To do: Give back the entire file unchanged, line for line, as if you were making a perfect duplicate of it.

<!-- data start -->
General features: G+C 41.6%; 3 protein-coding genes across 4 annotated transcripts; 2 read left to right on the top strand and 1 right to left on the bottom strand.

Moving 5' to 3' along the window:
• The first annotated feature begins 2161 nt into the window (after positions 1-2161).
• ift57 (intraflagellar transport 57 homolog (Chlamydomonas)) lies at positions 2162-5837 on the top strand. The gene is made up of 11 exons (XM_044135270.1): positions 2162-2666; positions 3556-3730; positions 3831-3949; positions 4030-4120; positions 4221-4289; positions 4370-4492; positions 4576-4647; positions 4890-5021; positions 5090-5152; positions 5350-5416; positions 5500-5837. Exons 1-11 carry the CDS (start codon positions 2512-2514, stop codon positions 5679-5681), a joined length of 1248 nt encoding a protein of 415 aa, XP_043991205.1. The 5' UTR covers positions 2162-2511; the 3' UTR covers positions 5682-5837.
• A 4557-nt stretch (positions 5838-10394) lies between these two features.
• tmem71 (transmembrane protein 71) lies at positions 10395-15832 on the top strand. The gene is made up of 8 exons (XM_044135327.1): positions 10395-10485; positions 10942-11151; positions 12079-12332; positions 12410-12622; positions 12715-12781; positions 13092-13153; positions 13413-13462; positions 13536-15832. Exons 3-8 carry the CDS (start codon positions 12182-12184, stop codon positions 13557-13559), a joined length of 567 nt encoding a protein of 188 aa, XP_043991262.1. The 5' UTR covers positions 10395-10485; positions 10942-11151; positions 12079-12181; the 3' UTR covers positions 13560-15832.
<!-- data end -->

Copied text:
General features: G+C 41.6%; 3 protein-coding genes across 4 annotated transcripts; 2 read left to right on the top strand and 1 right to left on the bottom strand.

Moving 5' to 3' along the window:
• The first annotated feature begins 2161 nt into the window (after positions 1-2161).
• ift57 (intraflagellar transport 57 homolog (Chlamydomonas)) lies at positions 2162-5837 on the top strand. The gene is made up of 11 exons (XM_044135270.1): positions 2162-2666; positions 3556-3730; positions 3831-3949; positions 4030-4120; positions 4221-4289; positions 4370-4492; positions 4576-4647; positions 4890-5021; positions 5090-5152; positions 5350-5416; positions 5500-5837. Exons 1-11 carry the CDS (start codon positions 2512-2514, stop codon positions 5679-5681), a joined length of 1248 nt encoding a protein of 415 aa, XP_043991205.1. The 5' UTR covers positions 2162-2511; the 3' UTR covers positions 5682-5837.
• A 4557-nt stretch (positions 5838-10394) lies between these two features.
• tmem71 (transmembrane protein 71) lies at positions 10395-15832 on the top strand. The gene is made up of 8 exons (XM_044135327.1): positions 10395-10485; positions 10942-11151; positions 12079-12332; positions 12410-12622; positions 12715-12781; positions 13092-13153; positions 13413-13462; positions 13536-15832. Exons 3-8 carry the CDS (start codon positions 12182-12184, stop codon positions 13557-13559), a joined length of 567 nt encoding a protein of 188 aa, XP_043991262.1. The 5' UTR covers positions 10395-10485; positions 10942-11151; positions 12079-12181; the 3' UTR covers positions 13560-15832.